“I’m thinking it may be the last trip around the country,” Tom Petty told Rolling Stone last December regarding his 40th Anniversary Tour, which kicked off earlier this year. After four decades, thousands of shows and reaching “the back end of their sixties,” as Petty says, no one would fault the band if they decided to dial back their touring careers.
But whether or not this six-month, 46-city tour is indeed the last big run, these rock giants show no signs of slowing down—selling out arenas all over the country, night after night delivering a two-and-a-half hour showcase of heartland rock anthems that have formed the soundtrack to countless lives, closing each set with that ultimate sing-along, “American Girl,” giving fans one more chance to catch one of the greatest touring bands in rock ’n’ roll history.
Petty shows set a bar for high-tech audio production, thanks in large part to the efforts of longtime FOH engineer Robert Scovill, who has been mixing the band for nearly a quarter-century. For decades, Scovill has strived to bring studio-level audio production to live shows; however, things were a little different in 1994 when he got the call to work with Petty, who was gearing up to tour in support of Wildflowers. Back then, Scovill had a casual familiarity with the band, at best.
“During my first few days of rehearsals, I don’t think I heard a single Tom Petty song, just versions of cover songs,” Scovill recalls. “It was pretty apparent they were just getting loose and trying to simply reconnect with each other on this really, really cool level, and the music was the vehicle for it. This was so unlike anything I had been involved with, and I remember thinking, ‘Man, this is a gig I could stick with for a long time.’
“I think [Tom’s] relationship with me has developed over time to where he will ask my input on things now; things he certainly wouldn’t have approached me about in the first one or two tours that we did together,” he continues. “Not that he’ll always take my opinion, but he’ll certainly ask it now. I think it’s driven by the idea that I’m not going to lie to him, and I’m not going to fluff him up just because it’s his idea.”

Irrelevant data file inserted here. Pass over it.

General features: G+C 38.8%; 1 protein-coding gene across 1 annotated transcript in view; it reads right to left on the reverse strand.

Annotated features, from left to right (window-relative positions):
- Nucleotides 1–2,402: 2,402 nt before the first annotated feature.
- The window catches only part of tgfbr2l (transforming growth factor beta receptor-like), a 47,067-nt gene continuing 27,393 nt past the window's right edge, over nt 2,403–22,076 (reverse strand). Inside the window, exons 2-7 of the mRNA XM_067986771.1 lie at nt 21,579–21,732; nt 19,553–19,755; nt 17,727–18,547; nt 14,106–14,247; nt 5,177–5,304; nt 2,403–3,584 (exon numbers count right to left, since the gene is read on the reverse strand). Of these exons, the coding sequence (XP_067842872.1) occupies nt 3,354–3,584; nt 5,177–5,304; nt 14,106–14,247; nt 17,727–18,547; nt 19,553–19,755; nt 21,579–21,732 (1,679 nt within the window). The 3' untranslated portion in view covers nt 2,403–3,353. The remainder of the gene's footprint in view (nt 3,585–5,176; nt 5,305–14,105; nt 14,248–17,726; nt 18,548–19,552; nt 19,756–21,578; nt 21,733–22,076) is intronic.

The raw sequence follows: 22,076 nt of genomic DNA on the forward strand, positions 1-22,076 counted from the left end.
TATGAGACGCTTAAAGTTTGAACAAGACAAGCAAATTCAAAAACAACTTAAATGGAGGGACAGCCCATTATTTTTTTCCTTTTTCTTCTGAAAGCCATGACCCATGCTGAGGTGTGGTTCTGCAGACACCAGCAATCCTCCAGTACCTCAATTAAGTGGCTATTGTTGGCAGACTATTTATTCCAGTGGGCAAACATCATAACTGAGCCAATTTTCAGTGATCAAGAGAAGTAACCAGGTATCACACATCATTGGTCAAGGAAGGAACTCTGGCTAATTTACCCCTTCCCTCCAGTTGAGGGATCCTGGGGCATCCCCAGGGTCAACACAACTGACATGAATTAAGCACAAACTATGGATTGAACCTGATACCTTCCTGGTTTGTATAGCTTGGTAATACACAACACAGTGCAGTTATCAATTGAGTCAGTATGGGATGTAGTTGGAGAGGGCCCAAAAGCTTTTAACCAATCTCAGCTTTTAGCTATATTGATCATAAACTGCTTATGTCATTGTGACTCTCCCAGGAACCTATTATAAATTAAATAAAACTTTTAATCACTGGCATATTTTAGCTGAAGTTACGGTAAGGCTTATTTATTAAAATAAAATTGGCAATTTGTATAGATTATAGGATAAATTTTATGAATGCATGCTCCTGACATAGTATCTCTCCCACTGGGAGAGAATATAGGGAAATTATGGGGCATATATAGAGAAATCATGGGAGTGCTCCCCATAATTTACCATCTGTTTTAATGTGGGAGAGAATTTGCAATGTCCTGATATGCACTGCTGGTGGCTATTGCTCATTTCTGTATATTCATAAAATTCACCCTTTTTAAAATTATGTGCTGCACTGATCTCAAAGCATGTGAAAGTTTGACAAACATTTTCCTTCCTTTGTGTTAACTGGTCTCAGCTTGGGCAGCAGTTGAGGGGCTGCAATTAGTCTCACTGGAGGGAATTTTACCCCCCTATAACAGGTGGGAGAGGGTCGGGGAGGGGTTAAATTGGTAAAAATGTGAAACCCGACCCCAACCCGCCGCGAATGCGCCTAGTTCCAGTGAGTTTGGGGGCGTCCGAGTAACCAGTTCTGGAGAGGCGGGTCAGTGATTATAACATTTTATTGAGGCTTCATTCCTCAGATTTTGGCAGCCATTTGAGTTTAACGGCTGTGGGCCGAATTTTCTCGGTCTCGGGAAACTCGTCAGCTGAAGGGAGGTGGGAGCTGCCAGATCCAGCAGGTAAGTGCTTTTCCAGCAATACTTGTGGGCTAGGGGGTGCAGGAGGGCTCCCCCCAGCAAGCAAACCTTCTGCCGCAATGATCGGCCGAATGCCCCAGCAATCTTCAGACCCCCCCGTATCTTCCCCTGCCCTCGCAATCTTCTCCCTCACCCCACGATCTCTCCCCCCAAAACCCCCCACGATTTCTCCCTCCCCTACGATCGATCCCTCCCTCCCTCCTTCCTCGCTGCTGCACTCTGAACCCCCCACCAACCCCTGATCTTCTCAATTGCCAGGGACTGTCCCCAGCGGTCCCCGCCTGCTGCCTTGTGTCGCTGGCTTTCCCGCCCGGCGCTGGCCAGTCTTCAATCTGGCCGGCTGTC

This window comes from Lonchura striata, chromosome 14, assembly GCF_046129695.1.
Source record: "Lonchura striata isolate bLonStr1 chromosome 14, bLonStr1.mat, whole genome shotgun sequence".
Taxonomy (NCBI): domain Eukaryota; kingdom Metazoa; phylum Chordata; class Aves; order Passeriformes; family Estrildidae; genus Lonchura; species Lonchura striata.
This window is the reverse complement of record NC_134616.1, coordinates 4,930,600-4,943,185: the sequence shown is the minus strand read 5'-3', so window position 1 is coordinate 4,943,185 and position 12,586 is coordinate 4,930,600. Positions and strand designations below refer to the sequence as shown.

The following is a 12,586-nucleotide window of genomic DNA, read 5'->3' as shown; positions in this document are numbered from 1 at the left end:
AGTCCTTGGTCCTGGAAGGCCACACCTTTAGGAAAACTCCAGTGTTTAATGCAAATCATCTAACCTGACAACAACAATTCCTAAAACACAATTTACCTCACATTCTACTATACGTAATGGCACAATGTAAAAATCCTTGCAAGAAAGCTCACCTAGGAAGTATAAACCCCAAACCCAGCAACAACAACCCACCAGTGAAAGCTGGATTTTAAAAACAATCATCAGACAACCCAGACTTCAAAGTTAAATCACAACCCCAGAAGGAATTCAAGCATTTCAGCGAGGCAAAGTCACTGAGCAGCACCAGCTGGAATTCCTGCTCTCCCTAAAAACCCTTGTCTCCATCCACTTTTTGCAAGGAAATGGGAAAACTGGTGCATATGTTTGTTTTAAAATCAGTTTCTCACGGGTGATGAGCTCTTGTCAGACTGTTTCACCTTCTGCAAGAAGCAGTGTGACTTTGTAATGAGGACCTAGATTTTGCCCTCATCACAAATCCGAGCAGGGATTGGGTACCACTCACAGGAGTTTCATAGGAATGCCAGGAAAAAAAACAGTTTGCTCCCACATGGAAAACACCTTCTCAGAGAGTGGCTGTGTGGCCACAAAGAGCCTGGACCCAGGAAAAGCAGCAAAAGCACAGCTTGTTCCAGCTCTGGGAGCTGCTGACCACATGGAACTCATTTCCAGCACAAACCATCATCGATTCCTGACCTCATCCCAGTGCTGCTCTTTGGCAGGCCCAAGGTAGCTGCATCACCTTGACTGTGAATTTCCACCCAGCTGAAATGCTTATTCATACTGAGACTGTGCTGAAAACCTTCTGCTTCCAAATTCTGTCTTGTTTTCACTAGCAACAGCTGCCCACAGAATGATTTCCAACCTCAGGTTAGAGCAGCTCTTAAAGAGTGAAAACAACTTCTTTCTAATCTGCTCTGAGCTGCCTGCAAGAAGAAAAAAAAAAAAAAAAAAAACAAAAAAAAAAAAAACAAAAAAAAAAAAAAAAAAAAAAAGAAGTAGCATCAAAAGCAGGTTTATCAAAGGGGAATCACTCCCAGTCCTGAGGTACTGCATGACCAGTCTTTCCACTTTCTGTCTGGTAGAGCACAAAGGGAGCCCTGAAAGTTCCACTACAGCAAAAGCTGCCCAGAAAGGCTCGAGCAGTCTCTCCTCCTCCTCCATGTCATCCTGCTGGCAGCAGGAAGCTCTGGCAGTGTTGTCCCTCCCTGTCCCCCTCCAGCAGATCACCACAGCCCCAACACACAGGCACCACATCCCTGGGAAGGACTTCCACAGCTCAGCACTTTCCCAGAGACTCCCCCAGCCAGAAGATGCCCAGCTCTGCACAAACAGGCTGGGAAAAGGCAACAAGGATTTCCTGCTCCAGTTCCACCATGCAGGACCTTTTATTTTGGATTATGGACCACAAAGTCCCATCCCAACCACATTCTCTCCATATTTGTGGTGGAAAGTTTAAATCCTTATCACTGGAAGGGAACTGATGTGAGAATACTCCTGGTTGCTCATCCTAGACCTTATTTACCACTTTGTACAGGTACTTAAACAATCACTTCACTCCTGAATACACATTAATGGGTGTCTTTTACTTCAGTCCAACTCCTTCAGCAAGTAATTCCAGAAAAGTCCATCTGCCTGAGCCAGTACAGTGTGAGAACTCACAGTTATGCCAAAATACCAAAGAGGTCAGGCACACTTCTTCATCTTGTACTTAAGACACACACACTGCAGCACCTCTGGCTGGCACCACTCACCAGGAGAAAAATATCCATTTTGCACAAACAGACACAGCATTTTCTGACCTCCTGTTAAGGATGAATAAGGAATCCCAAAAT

“Robert is very much an artist himself,” Petty says. “He is the member of the band with no spotlight. If he doesn’t do an excellent job with the sound coming from the stage, the audience cannot receive an accurate account of what we’re doing. If the sound is bad, my performance was for nothing. Rob will not let that happen. His talent is such that he always delivers an exquisite mix that allows me to perform with the subtleties you need for a great performance. His job is very hard.
“He has made us grow into the reputation of having great concert sound, even in some very tough rooms,” Petty continues. “Because of his great experience on the road, he can tell us what nearly any venue sounds like. We consult with Robert on every gig we book. If he doesn’t think it can be made to sound good, we don’t go there. In my many years in this business, I have never met anyone who approaches the talent level of Robert Scovill.”
“We walk out knowing that we’re going to sound better than anybody has in that venue,” adds Heartbreakers keyboardist Benmont Tench. “And that’s big, because our band pays a lot of attention to the colors and shades in the tones of the instruments. Tom and Mike [Campbell] don’t just change guitars for the show, and I’m not running a used-keyboard emporium, either. We’re after something specific. And we know Robert will capture that.”
COVERING THE HOUSE
While Scovill has been the architect in the evolution of the band’s live sound, on this tour he is working hand in hand with Sound Image and a crack crew; tour production planning began in January, specing out system design and collaborating over the cloud via Evernote. Scovill provides his own custom racks of specialized ancillary gear, stored and ready to go at a moment’s notice.
The tour P.A. is an EAW Anya/Otto software-controlled system with customizable coverage capabilities to match venue seating geometries system (62 Anya boxes, plus 48 Anna for stadium-show delays; 13 Otto subs). “We used this system for the first time in 2014 on the Mojo tour,” says Scovill. “It is far and away the most ‘point-source’-like sounding multi-enclosure system I have ever worked on.”
Besides, Scovill says, this FOH mix is all about intelligibility and clarity, making sure Petty’s vocal cuts through and that all the other instrumentation sounds musical and has an energy that matches the moment. Petty, who currently sings into a Telefunken M80, is a relatively quiet singer, Scovill explains, which presents EQ and gain-before-feedback challenges. And The Heartbreakers are all about dynamics, he adds, which keeps him on his toes.